Israel will leave in place its mask mandate in public spaces for the foreseeable future despite the success of the country's COVID-19 vaccination campaign and the consequent fall in coronavirus morbidity, Health Ministry Director General Prof. Hezi Levi said on Thursday.
According to Levi, one of the reasons behind the decision was that the vaccine was still unavailable to children and teens under the age of 16.
“A vaccinated person can also be a source [of coronavirus infections] if those around them are without a mask and are not inoculated,” Levi said.
“This goes doubly for children under 16 who are certainly not yet vaccinated. That is why we're not thinking currently about abolishing the mask mandate.”
However, Levi added he was encouraged by recent data showing that the country’s daily infection rate has dipped to its lowest in three months.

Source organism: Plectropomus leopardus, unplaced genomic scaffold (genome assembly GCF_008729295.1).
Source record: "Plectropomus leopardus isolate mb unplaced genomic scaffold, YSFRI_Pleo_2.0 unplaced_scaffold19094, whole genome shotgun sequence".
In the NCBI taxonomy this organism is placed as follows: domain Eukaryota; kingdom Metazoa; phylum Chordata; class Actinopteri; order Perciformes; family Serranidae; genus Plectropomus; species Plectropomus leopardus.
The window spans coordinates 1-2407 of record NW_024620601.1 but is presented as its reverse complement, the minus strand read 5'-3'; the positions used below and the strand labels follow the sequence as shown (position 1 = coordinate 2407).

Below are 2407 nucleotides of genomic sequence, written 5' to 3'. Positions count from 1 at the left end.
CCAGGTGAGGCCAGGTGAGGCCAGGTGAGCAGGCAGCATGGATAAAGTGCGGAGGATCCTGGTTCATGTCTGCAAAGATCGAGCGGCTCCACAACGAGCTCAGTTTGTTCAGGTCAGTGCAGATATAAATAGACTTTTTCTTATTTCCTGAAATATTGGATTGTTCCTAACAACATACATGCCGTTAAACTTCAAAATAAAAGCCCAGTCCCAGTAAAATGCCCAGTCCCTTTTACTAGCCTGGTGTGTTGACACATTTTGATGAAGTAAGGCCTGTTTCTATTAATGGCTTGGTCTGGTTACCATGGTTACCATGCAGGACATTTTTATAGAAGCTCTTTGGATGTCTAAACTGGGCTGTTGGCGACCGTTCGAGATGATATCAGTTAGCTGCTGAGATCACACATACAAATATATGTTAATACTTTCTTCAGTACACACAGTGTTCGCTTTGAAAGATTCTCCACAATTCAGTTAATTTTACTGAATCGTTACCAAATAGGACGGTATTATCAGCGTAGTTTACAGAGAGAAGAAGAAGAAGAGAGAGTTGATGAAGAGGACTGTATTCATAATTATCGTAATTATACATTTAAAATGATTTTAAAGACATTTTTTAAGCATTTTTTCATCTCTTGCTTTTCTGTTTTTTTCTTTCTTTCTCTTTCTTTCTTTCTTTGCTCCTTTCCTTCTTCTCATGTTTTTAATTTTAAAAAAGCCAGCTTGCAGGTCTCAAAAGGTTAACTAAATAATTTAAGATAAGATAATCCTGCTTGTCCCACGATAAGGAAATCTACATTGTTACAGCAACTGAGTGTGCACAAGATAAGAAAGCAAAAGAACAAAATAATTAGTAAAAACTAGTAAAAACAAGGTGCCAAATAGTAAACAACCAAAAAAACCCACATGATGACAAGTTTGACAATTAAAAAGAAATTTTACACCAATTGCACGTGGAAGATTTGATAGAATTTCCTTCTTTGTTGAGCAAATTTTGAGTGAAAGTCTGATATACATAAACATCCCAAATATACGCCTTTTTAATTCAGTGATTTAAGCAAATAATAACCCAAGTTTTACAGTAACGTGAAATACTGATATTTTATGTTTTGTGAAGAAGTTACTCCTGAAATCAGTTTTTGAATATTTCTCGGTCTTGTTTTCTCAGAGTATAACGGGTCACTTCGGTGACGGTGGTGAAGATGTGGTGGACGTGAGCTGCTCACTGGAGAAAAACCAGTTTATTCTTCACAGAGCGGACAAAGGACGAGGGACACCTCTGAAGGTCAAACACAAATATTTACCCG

He further said that the ministry was making efforts to monitor and prevent the spread of the virus in the country's recently opened education system after hundreds of students and teaching staff were forced to self-isolate after being exposed to a COVID-19 patient in educational institutions.
The ministry was also considering opening schools in communities with high coronavirus infection rates if large parts of the teaching staff get vaccinated.
Levi said children he believed children will be eligible to get the vaccine around the summer months, “pending successful medical trials by vaccine manufacturers.”
According to a Coronavirus National Information and Knowledge Center report, the pathogen's reproduction (R) number has slumped from 1 to 0.85 within several days, signing that the pandemic in Israel was on the decline.
"The vaccination campaign is starting to bear fruit. The number of verified cases is in a steady decline and the number of patients in critical condition is also decreasing slowly,” the report said. “However, infections are is still widespread there is no room for complacency.”